Actually the KW's came if their own set of non-adjustable endlinks. When the car was not touching the ground, yes the sway bar was resting on the tie rod. This is very common in fact you have nothing to worry about unless you're two-wheeling out of an apex lol. The rear arms should be parallel but will most likely never be because of the OEM configuration. Even with the recommended settings of KW they are not parallel. With the factory suspension they're just barely parallel i believe don't quote me on that lol. They do sell subframe risers that correct geometry 1/2 an inch. On my Stance coils I was low, and I never really corrected it unfortunately. I'll post some pics of the ride height now with the KW's soon, maybe this week. I've written up on it yet, I'm waiting a couple days to get the feel for them and I can properly answer your questions :)

The rear might look alot lower because of the huge difference in tire width 255/40 F and 285/40 in the rear. Even with the Kw's I dont have a "raked" look/setup so it will look like it's taller in front but it's just leveled.
 

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Excuse the crappy pics lol. You can see that the RLCA are not parallel even though they are way less angled than when I was lower.

To answer you preload question,

GenRacerJeff:
well techinically as soon as you turn the wheel there will be some preload. But if you can minimize as much as possible with the wheel straight while static, it will help neutralize a sway bar.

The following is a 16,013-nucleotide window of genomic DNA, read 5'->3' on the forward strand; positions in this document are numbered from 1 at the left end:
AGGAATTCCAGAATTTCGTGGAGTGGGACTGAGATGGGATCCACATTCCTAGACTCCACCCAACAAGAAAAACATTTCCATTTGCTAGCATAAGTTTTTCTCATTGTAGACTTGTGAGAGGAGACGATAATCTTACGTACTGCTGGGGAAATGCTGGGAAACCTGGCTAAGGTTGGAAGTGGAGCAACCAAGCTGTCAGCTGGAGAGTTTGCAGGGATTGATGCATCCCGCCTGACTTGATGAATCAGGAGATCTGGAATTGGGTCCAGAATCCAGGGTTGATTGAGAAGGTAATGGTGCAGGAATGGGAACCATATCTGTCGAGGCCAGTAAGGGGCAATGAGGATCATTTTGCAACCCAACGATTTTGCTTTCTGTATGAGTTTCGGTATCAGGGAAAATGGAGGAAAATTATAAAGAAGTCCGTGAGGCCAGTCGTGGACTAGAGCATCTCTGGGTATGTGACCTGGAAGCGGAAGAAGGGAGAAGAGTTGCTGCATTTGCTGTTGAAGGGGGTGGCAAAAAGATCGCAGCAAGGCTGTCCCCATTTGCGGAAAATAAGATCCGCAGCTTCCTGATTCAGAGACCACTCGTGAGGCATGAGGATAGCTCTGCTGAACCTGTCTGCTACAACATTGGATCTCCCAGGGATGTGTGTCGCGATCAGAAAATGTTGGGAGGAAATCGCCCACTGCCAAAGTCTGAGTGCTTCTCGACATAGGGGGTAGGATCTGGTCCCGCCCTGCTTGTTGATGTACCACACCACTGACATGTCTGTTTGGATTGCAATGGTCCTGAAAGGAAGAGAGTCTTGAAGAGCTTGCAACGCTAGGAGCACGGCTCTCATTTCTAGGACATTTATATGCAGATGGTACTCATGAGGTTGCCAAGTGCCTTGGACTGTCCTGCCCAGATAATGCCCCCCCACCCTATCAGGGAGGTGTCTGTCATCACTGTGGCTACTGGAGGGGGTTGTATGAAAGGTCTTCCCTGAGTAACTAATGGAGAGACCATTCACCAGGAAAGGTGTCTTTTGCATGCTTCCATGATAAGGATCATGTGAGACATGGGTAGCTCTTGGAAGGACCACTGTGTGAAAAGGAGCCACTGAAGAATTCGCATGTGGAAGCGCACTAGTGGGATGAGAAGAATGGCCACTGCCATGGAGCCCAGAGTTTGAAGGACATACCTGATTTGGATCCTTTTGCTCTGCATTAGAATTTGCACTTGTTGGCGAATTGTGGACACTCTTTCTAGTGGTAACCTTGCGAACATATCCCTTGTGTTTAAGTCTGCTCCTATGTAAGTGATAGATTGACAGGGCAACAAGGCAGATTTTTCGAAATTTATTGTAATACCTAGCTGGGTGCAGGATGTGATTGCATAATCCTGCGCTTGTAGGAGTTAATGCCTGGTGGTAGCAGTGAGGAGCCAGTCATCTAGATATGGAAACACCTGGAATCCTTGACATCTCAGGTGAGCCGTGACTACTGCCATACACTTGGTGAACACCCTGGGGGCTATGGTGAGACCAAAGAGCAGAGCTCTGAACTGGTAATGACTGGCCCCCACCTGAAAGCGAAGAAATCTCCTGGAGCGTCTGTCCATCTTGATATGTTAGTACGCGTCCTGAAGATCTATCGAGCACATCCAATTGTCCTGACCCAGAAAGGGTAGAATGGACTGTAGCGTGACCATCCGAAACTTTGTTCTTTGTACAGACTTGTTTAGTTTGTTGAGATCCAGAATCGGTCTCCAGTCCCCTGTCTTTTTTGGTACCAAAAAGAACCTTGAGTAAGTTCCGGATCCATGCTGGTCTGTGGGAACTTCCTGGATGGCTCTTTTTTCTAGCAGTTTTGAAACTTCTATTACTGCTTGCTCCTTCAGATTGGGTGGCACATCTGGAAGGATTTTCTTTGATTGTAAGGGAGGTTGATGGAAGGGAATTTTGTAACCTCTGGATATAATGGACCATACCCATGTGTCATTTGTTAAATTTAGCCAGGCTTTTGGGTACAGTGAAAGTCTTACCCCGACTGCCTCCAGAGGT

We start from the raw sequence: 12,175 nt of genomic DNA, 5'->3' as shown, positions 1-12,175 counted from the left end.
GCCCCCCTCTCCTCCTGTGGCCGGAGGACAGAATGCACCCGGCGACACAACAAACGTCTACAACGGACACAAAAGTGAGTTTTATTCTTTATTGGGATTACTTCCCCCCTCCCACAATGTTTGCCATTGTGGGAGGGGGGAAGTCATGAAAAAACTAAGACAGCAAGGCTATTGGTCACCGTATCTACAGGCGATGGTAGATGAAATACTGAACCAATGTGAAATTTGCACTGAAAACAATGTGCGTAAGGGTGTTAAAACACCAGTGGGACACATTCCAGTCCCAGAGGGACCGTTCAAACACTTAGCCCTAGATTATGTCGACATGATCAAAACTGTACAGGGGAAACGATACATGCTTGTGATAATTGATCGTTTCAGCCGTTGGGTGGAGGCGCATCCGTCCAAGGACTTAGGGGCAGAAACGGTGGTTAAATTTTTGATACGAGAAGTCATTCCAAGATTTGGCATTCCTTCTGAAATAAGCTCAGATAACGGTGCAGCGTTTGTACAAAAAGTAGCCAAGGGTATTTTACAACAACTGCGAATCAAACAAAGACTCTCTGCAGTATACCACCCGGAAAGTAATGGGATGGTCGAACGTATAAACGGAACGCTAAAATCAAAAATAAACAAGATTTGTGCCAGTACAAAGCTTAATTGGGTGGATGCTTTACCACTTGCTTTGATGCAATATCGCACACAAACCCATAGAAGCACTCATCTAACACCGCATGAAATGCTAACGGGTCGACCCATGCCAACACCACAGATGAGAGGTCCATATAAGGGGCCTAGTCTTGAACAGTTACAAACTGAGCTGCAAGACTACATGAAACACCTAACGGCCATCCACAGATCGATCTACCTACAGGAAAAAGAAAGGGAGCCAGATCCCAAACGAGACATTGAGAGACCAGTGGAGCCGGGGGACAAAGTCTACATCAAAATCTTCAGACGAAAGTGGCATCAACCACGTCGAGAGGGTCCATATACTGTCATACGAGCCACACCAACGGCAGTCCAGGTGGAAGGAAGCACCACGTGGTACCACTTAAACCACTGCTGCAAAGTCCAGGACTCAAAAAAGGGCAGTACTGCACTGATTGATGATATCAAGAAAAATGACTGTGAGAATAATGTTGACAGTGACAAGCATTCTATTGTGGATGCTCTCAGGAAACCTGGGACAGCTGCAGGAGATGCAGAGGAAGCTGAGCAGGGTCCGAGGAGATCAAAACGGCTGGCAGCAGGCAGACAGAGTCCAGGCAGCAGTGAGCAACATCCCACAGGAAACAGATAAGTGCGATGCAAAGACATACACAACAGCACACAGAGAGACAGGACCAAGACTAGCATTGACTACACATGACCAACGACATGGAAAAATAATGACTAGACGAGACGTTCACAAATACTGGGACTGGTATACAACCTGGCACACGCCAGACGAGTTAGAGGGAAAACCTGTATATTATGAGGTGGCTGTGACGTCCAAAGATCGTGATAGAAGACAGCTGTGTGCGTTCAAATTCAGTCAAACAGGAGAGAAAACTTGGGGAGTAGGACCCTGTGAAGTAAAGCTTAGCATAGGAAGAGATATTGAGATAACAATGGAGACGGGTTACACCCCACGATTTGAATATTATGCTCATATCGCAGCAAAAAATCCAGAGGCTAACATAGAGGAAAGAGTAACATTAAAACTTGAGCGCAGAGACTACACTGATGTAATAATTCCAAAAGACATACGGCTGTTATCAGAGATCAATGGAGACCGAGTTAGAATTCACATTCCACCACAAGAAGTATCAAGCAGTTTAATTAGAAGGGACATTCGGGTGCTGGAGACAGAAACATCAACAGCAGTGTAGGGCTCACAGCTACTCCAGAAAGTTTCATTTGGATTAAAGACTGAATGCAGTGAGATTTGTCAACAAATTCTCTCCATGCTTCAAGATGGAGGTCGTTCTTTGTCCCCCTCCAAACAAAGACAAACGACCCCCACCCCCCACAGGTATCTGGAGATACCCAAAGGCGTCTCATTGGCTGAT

On an adjustable sway bar that has 2 holes on each side for adjustment, you actually have 3 settings.
1 - setting: endlinks attached at the farthest hole (making the sway bar longest) for softest
2 - setting: one endlink mounted in the farthest hole and another endlink in the shortest hole for medium setting
3 - setting: both endlinks in the shortest hole for the stiffest setting

In the second setting, thats where endlink length really matters. As both endlinks can not be at the same length to have zero preload.

If you ever wanted to test the affects of this, you can put the car on scales and monitor the corner weights while lengthening or shortening one sway bar endlink. You will see weight transfer when you do this. This is always important to disconnect your sway bar endlinks when corner balancing.


---From the Suspension 101 thread (that thread is gold lol)
 

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Cone Killa
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375 Posts
Ok cool.

So we've agreed on this: if your rear lower control arms are pointing up instead of being parallel with the ground, you're too low. I'm assuming the same goes for the front controls arms.

Now where I'm still unclear:

I have a 2010. 2010s had a different sway bar end link design. The end links faced away from each other. For all 2011+ models, the end links are longer than the 2010 units and the end links are only turned 90 degrees from each other.

When I installed my coilovers with 2011+ OE end links, the end links were too long. To get the end links to fit, the sway bar would be touching the tie rods.

Now, this was with the car in the air.

If I'm understanding @intertiamonster right, the end links would not cause the sway bar to touch the tie rods once the car was on the ground. That's because the height of the car and the distance the end links move is disproportionate. They might touch under heavy load.

What I ended up doing was using Whiteline adjustable end links. They are of 2010 end link length, but since they're adjustable, you can change the orientation of the links to the proper 90 degree turn so that you can fit them onto coilovers witch usually have the 2011+ end link mounting bracket location.